**Update: 04/08/20 @ 12:00 UTC – Official statement received from the Hong Kong Civil Aviation Department. Included below.**
On March 31st, a Cathay Pacific Boeing 777-300 was landing flight CX252 at Hong Kong International Airport. The flight had departed London Heathrow the day before – March 30th. The aircraft was cleared to approach runway 07L but as it neared, it deviated, appearing to cross over to 07R. The recording of its flight path is quite interesting to look at…
The Aviation Herald reports that a Cathay Pacific aircraft had clearance for the ILS approach to runway 07L and followed the localizer. However, as it made its descent through about 850 feet, the aircraft began to turn right, deviating off the extended runway centerline.
As it deviated off its approach to 07L, the aircraft then climbed on a heading of about 090 degrees (instead of 071 degrees) and crossed the runway threshold 07R at about 2,000 feet.
The aircraft then turned left onto a heading of about 059 degrees and climbed to 5,000 feet being subsequently instructed to climb to 6,000 feet. A go-around was performed and the aircraft made a second approach and subsequent successful landing on runway 07L, 20 minutes after the go-around.
Upon query by ATC, the crew reported that the reason for their go-around was an “unstable approach”, but what does this mean? According to IATA, a stabilized approach is defined as one where the following parameters are controlled within a specific range of values:
- Flightpath trajectory
- Rate of descent
- Engine thrust
- Aircraft configuration
Therefore, an unstable (or unstabilized) approach occurs when at least one of these parameters is outside the required range.
In the case of flight CX252, the aircraft’s trajectory had deviated outside what was acceptable – looking at the trace of the flight path, this is more than obvious. However, if we keep digging and ask about the reason for this unstable approach, the answer is not immediately clear.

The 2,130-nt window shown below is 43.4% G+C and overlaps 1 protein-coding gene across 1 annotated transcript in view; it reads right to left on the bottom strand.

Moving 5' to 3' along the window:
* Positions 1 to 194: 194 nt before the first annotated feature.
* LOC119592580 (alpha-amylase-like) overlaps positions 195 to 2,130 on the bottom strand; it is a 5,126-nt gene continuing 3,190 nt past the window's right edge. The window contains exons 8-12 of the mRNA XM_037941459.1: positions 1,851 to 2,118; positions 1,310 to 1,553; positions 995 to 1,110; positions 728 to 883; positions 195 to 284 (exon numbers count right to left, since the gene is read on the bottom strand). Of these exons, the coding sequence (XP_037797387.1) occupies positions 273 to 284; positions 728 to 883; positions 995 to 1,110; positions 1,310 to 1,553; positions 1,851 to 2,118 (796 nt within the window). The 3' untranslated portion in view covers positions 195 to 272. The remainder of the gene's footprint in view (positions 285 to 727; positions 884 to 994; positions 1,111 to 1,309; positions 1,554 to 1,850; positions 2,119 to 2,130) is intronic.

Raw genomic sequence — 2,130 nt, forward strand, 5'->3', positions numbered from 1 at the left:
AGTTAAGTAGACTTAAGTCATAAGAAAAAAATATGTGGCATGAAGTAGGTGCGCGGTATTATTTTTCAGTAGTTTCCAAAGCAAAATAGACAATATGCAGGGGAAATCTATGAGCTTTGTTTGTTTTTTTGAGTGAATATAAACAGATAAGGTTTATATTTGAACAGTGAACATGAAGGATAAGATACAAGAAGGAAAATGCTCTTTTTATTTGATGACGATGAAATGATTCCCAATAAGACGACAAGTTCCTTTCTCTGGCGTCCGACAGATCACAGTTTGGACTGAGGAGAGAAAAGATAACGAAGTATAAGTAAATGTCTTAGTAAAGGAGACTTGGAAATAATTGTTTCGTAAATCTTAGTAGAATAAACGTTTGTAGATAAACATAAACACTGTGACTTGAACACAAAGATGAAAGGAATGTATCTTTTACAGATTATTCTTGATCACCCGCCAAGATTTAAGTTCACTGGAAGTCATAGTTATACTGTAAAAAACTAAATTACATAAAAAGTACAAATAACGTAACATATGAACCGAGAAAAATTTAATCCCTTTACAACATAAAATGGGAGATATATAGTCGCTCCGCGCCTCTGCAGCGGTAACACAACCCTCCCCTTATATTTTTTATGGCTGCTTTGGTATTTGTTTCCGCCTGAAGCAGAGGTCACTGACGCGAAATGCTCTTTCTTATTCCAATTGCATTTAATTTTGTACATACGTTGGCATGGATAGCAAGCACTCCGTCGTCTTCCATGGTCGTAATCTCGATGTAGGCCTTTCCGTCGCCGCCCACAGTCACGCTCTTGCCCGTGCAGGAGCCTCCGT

If we were to interpret the aircraft’s flight path, it appears that it was on track to land on runway 07L but deviates and approaches 07R as if attempting to make a snap decision to land there instead. Was pilot confusion or incorrect data input to blame? Or something else?
The statement received from the Hong Kong Civil Aviation Department is as follows:
“A Cathay Pacific Airways (CPA) flight (flight number: CX252) from London Heathrow commenced Instrument Landing System approach runway 07L at Hong Kong International Airport at 0702 (local time) on 31 March 2020 . When the flight was at about 1.5 nautical miles from touchdown, the pilot reported going around due to unstable approach. The Air Traffic Control (ATC) of the Civil Aviation Department (CAD) instructed the pilot to follow standard missed approach procedure. Shortly afterwards, the aircraft was seen deviating right towards runway 07R. The ATC immediately instructed the pilot to expedite its climb and turn left to resume the standard missed approach. The aircraft was vectored for another approach and landed runway 07L uneventfully.
According to the information gathered at the moment, the aircraft remained north of runway 07R centreline at all times. The projected track of the aircraft remained clear of the closest terrain in the vicinity and there was no risk of collision between the aircraft and any ground obstacle.
The CAD has serious concern of the occurrence. We have requested a report from CPA and are following up with the airline according to the established procedures.”
Simple Flying has contacted Hong Kong’s Civil Aviation Department (CAD), requesting a statement and hopefully some clarity on this issue. We’ve reported a number of incidents involving Hong Kong Airport in the last little while. This includes a FedEx 777 turning the wrong way after take-off, as well as a number of aircraft approaching and veering unexpectedly off the localizer, below safe altitude.
Could this recent CX252 incident also be related to particular guidance systems? It’s certainly not our place to say so. Hopefully, we’ll get some answers from Hong Kong’s CAD soon.
Particularly to those who are trained pilots out there, do you think there could be any other explanation beyond human error for this incident? Let us know in the comments.